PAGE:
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  • DUI & DWI in Nevada

    Across the United States, driving under the influence of drugs or alcohol (DUI) is a serious offense and carries harsh penalties. It's no different in the state of Nevada. Beyond alcohol and illegal drugs, the DUI charge even applies to prescription and over-the-counter remedies when taking them impairs your ability to safely drive a car.

    Blood Alcohol Concentration Limit

    The illegal blood alcohol concentration (BAC) limit in Nevada is:

    • 0.02% for drivers under the age of 21
    • 0.04% for commercial license holders
    • 0.08% for everyone else

    The BAC applies only to alcohol. If any detectable amount of an illegal substance―like cocaine or marijuana―is found in your blood, you'll receive at least the same penalties as you would for alcohol, and perhaps even more.

    DUI Laws

    The Illegal Per Se Law simply means that driving with a BAC at or above the legally prescribed limit is an offense in and of itself. However, because the BAC limits are just a guide, you can also be arrested or cited for having a lower―but still detectable―amount of alcohol in your system.

    The Implied Consent Law means that you must submit to BAC testing when requested by a police officer. Getting into the car while under the influence of drugs or alcohol already "implies" your consent to being tested.

    If you resist, law enforcement has been given permission to use reasonable force. You can also be arrested immediately for resisting (this is the more likely result).

    The Open Container Law makes it illegal to drive a vehicle with opened alcoholic beverages anywhere in the car. It doesn't apply, however, to the living areas of a motor home or RV, or the passenger areas of buses, taxis, and limousines.

    If you are driving under the influence with minors under the age of 15 in your car, that will be considered an "aggravating circumstance" and will undoubtedly result in harsher penalties.

    If you are convicted of driving under the influence, you will be charged an extra $60 for the chemical tests, if any were done at the time of your arrest.

    The Penalties

    Getting a DUI comes with different types of consequences: administrative and criminal. The DMV will impose penalties on you and your license (administrative), and the courts may fine you and press charges (criminal).

    The DMV will suspend your license upon your arrest for DUI. To get your license back after both this suspension and the court-imposed suspension have elapsed, you will be required to do the following at the DMV:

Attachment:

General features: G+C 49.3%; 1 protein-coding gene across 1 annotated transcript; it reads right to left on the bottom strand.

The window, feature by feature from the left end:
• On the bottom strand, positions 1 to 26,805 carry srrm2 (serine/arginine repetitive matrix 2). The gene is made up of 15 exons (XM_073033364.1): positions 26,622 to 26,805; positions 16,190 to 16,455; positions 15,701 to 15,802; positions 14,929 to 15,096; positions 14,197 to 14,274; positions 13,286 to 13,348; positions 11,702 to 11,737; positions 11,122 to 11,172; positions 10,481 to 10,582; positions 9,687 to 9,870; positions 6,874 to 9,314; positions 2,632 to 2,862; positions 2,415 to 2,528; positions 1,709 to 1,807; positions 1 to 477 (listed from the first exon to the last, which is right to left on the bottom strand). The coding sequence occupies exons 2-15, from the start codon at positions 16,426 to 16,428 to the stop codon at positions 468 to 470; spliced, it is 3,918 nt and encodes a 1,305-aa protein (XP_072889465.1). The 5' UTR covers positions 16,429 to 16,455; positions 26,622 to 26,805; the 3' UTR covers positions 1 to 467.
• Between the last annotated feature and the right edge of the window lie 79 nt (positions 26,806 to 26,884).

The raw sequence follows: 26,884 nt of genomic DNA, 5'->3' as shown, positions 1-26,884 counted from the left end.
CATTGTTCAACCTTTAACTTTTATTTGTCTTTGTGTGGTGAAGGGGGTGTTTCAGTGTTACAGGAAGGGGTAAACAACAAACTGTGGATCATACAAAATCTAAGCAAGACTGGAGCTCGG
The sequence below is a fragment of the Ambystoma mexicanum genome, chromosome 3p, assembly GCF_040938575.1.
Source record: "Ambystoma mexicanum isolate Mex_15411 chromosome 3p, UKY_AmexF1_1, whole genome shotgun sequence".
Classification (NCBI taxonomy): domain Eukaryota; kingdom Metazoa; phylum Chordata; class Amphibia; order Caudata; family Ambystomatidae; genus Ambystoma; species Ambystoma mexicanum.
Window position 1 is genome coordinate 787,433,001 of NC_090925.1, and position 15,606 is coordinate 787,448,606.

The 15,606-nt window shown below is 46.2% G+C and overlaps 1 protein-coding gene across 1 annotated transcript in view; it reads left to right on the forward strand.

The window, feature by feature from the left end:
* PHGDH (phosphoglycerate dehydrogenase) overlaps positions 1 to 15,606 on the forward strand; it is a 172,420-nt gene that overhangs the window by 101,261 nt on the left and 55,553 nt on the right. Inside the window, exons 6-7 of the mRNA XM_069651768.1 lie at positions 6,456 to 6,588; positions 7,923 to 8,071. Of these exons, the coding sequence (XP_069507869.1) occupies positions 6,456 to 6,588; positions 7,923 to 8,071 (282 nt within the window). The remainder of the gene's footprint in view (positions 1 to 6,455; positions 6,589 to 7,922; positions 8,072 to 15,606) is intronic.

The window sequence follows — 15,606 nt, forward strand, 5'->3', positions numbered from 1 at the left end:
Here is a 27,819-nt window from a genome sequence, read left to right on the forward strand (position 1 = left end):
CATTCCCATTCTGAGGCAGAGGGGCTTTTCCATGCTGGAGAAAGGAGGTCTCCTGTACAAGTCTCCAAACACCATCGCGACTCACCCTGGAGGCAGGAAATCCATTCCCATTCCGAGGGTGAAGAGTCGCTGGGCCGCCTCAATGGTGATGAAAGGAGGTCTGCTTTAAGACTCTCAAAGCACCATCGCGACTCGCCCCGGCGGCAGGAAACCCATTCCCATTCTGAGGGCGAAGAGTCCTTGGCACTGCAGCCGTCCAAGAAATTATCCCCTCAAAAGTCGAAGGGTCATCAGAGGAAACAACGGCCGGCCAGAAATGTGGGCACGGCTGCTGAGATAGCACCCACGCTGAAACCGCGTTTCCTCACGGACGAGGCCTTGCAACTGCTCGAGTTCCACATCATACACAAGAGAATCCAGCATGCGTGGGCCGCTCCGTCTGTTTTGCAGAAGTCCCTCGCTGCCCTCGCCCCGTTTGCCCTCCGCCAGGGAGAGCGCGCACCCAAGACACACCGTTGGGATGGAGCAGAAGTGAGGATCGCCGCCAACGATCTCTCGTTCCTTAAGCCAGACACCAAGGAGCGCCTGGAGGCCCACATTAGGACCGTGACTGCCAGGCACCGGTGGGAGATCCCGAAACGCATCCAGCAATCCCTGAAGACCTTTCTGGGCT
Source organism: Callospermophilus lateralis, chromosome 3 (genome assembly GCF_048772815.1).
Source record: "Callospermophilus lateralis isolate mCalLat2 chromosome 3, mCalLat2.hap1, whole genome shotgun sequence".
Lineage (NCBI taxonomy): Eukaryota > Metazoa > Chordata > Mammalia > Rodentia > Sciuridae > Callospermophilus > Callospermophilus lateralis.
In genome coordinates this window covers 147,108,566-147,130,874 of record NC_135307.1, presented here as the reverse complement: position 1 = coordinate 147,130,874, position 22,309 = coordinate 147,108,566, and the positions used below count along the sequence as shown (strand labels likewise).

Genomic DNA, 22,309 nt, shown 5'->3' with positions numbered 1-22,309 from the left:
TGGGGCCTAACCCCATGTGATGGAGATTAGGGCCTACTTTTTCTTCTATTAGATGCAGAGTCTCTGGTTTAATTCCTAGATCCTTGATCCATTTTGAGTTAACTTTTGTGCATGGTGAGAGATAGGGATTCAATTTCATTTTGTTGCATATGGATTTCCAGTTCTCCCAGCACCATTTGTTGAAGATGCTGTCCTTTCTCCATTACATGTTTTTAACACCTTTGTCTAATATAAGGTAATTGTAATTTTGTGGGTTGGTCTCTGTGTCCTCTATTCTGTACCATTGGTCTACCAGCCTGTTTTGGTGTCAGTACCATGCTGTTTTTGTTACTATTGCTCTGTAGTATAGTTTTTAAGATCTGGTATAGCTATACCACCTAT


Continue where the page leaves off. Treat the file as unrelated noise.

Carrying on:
• Pay all fines and fees.
    • Retake the vision and written tests, and possibly also the skills test.

    First conviction:

    • Driver license revoked for 90 days. After 45 days, you may be eligible to apply for a restricted license that will enable you to drive to work and back.
    • Jail sentence of at least 2 days and up to 6 months, or 96 hours of community service.
    • Fine of at least $400 and up to $1,000.
    • Mandatory attendance at DUI school; average cost is $150 for tuition.
    • Possible order to attend a substance-abuse treatment program.

    Second conviction within seven years:

    • Driver license revoked for 1 year. You will not be eligible for a restricted license.
    • Jail sentence or home arrest of at least 10 days and up to six months.
    • Fine of at least $750 and up to $1,000.
    • One hundred to 200 hours of mandatory community service.
    • Possible car registration suspension.
    • Possible order to attend a substance-abuse treatment program or undergo clinical supervision for up to 1 year.

    Third (or more) conviction within seven years:

    • Driver license revoked for 3 years; you may be eligible for a restricted license under certain circumstances.
    • Prison sentence of at least 1 year and up to 6 years.
    • Fine of at least $2,000 and up to $5,000.
    • Possible car registration suspension.

    DUI causing death or serious injury (even on a first offense):

    • Driver license revoked for 3 years.
    • Prison sentence of at least 2 years and up to 20 years.
    • Fine of at least $2,000 and up to $5,000.

    If you are arrested for a DUI offense, you're in for some time at the police station and some time in court. You may wish to have a DUI lawyer by your side while you make the decision whether to plead guilty or not guilty. If you decide to fight the charges, you'll have your best chance of succeeding if you appoint a lawyer.

    Protect Yourself from Other Drivers

    Even if you aren't driving under the influence yourself, your life can be drastically altered forever by coming into contact with someone who is. When you see a car on the road that is driving erratically or otherwise makes you think the driver is impaired, stay away from it.

    The following are signs that a driver may be driving while impaired:

    • Turning too widely
    • Straddling the center line, or swerving between lanes
    • Near collisions with people or objects
    • Weaving or drifting from lane to lane
    • Driving off-road, or ignoring turn lanes and continuing straight
    • Driving too fast or too slowly
    • Stopping in the road for no reason
    • Tailgating
    • Erratic, uneven braking
    • Driving into oncoming traffic
    • Slow response to traffic lights or signs
    • Sudden speed changes
    • Driving at night without headlights

    Additional Resources

    The DMV has prepared an information sheet on DUI called Driving Under the Influence.


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